A limited number of therapeutic options have been evaluated for MC, as only two randomized trials on the treatment of MC have been published so far: a 100-day amoxicillin-clavulanate treatment was reported to have induced a marked improvement in LBP in chronic LBP patients with a M1 change after disc herniation [16], whereas another trial found no difference on the effects of rest and exercise on LBP with MC [17]. Bisphosphonates are considered a potential treatment option for MC as bone marrow lesions are less commonly observed in patients using alendronate [18]. Zoledronic acid (ZA) is a potent bisphosphonate, which can be administered intravenously once a year and has been shown to suppress osteoclast recruitment, differentiation and function, as well as promoting apoptosis [19]. ZA has been shown to reduce the progression of bone oedema in MRI with concordant improvement in clinical measures of disease activity among patients with psoriatic arthritis [19], and improvement in knee symptoms and bone marrow lesion size among patients with knee osteoarthritis [20]. The objective of our study was to evaluate the efficacy of a single intravenous infusion of 5 mg ZA in comparison with intravenous placebo infusion among patients with chronic LBP and MC in MRI.

Methods

Study design and selection of patients

This study was an investigator-initiated, single-centre, double-blinded, randomized, placebo-controlled clinical trial. Enrolled patients were referred from primary health care units to Oulu University Hospital, a tertiary care unit, where they were screened for eligibility by the principal investigator (KK). Inclusion criteria were low back symptoms for at least three months, an LBP intensity of at least six (6) on a 10-cm Visual Analog Scale (VAS) or an Oswestry Disability Index (ODI) of at least 30% [21], and an M1, mixed M1/2 or M2 in MRI performed within six months at most prior to enrolment. MRI scans were classified as previously described [9]; M1 lesions showing low signal intensity (SI) on T1-weighted (T1W) and high SI on T2-weighted (T2W) images, M2 lesions showing high SI on both T1W and T2W, and M3 showing low SI on both T1W and T2W.

The exclusion criteria included renal impairment with reduced creatinine clearance defined as an estimated glomerular filtration rate (eGFR) below 40 ml/min, hypocalcaemia, known hypersensitivity to ZA or other bisphosphonates or ingredients of the infusion product, the presence of red flags, nerve root entrapment and willingness for early retirement. Premenopausal women of childbearing potential were also excluded. Blood samples were taken prior to the infusion to assess the serum concentration of calcium and creatinine. The clinical examination included medical history and clinical assessment of lumbar flexibility, tendon signs, and motor and sensory testing.

The Oulu University Hospital ethics committee approved the study protocol. All patients provided written informed consent before any study-specific procedures were performed. This study was registered (ClinicalTrials.gov, unique identifier NCT01330238) prior to the initiation of enrolment and was conducted in accordance with the principles of the Declaration of Helsinki.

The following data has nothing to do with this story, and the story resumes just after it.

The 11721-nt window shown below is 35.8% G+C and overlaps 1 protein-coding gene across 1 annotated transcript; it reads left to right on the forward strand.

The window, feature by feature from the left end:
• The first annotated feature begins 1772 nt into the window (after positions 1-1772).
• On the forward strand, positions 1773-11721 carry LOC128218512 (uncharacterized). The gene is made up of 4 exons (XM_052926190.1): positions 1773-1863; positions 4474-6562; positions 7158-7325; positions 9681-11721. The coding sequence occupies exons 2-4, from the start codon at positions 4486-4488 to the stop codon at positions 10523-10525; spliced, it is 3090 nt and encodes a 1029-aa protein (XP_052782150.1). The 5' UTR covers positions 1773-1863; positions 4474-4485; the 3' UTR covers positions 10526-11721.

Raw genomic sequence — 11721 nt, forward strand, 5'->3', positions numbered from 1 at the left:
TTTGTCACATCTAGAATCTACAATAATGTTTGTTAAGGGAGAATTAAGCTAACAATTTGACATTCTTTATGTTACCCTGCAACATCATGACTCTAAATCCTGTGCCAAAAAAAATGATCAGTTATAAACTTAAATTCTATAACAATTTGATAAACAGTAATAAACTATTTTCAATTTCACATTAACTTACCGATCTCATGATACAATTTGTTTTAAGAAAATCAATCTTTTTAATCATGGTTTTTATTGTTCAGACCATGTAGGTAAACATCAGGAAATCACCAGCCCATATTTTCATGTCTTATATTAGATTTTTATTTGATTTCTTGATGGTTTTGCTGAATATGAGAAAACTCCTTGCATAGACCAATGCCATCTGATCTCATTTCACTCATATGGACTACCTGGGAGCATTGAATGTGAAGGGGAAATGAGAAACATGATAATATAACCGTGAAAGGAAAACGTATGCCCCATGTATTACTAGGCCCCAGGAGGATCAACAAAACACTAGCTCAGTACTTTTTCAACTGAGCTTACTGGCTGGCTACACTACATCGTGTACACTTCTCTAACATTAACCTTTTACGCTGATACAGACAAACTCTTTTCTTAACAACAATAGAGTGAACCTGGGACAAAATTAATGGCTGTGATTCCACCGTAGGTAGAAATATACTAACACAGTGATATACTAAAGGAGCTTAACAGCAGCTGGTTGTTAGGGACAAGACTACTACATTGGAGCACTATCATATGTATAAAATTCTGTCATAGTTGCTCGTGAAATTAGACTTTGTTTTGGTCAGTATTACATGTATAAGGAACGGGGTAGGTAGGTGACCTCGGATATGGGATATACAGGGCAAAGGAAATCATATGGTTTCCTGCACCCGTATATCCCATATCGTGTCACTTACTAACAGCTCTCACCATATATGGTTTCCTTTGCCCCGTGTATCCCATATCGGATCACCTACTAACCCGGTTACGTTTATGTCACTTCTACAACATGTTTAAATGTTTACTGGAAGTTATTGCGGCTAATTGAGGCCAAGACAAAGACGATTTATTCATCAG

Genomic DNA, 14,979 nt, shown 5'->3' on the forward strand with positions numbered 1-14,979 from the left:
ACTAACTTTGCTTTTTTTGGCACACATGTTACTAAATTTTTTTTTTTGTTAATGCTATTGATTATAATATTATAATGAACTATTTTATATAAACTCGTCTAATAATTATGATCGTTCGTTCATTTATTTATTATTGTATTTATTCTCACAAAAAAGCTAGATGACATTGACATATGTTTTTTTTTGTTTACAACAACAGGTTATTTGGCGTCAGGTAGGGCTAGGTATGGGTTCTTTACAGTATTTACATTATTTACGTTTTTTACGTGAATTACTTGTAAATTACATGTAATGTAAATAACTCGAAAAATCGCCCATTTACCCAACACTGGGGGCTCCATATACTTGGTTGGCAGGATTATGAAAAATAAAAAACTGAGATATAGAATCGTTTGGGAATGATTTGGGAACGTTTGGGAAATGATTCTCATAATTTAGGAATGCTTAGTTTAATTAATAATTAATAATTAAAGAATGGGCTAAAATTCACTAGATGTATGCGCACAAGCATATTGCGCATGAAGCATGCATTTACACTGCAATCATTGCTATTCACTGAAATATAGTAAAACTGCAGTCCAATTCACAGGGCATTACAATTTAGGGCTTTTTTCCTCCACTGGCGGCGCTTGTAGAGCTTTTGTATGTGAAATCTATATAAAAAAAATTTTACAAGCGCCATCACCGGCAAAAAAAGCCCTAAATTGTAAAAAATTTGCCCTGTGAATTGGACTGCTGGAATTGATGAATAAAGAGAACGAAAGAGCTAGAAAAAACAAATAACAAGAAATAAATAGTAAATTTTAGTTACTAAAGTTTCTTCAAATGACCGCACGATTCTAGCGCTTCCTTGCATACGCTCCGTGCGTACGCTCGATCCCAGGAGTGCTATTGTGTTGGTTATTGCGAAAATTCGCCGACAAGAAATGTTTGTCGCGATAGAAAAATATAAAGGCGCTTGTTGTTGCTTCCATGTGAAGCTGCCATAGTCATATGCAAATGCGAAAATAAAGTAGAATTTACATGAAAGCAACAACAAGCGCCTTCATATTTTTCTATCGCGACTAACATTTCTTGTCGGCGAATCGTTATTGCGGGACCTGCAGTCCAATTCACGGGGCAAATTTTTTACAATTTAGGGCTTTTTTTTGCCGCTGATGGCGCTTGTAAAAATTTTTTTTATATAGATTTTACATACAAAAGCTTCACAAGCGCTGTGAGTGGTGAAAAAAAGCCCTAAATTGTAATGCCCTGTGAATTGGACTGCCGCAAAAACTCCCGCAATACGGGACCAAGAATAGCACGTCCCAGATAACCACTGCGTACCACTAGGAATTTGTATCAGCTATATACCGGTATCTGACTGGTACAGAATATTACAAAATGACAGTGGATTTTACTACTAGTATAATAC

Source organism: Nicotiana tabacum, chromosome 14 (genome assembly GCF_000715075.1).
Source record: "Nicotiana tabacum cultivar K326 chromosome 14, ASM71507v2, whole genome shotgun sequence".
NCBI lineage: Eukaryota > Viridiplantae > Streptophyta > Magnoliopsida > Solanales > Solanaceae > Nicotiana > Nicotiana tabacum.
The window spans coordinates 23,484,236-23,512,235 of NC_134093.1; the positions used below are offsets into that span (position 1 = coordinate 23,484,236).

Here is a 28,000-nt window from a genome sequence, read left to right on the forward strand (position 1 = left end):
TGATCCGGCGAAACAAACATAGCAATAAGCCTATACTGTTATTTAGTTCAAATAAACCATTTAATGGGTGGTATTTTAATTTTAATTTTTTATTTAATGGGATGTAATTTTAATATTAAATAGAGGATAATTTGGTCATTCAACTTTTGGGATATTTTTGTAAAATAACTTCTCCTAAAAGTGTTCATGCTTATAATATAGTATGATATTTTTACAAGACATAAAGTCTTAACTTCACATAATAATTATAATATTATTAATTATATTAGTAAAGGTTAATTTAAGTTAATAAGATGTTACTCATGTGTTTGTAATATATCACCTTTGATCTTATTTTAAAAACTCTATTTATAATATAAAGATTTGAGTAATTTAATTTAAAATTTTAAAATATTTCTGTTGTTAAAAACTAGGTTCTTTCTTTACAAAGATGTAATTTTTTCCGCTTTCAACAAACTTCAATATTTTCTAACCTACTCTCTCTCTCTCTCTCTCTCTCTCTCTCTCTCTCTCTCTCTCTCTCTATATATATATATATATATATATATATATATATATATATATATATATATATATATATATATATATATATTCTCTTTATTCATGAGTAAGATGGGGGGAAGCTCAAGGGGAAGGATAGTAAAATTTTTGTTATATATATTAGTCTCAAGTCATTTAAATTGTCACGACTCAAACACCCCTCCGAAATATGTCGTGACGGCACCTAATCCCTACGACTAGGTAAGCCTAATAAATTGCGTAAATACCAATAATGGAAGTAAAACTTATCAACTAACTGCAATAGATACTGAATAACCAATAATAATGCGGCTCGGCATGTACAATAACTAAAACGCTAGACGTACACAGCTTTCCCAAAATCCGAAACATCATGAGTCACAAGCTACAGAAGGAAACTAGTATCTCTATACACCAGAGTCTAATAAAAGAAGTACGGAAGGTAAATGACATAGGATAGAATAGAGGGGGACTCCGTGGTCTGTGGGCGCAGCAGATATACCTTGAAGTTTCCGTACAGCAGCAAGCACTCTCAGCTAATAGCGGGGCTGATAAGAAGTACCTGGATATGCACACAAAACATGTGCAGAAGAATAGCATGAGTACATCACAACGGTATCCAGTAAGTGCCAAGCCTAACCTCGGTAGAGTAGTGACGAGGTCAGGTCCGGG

Treatment intervention

Participants were recruited between November 2008 and March 2011. After confirmation of eligibility patients were randomized to receive a single intravenous infusion of 5 mg ZA in 100 ml saline (n = 20) or 100 ml saline as placebo (n = 20) over a 15-minute period. The principal investigator (KK) administered the infusions, assisted by a nurse.

Before administration of the infusion, all patients received oral ibuprofen 600 mg or paracetamol 1 g as prophylaxis for potential acute phase reactions such as flu-like symptoms, headache or fever. Patients were advised to use the same medication should post-dose symptoms appear. They all also received 100 000 units of Vitamin D (Vigantol®) orally to prevent hypocalcaemia. Information on use of the concomitant medication and hospital admissions were recorded. Blood samples were taken for the assessment of safety, inflammatory mediators and markers of bone turnover at baseline, one month and one year.

Treatment assignment

A master randomization list was generated by a computer in blocks of eight, containing four placebo and four ZA allocations in random order. Patients were assigned a unique randomization number according to the order of inclusion. Patients, the principal investigator performing the screening and follow-up assessments, the nurse, the radiologist evaluating the MRI scans, and the statistician performing the analysis were blinded to the treatment allocation. The ZA and placebo were supplied in identical bottles by Novartis Pharma, Basel, Switzerland, to a pharmacist who prepared the intravenous solutions according to the allocation list and supplied the solution without revealing the treatment code. The treatment allocation was concealed in sealed envelopes until completion of the one-year follow-up of the last patient and the codes were opened only after the statistical analysis.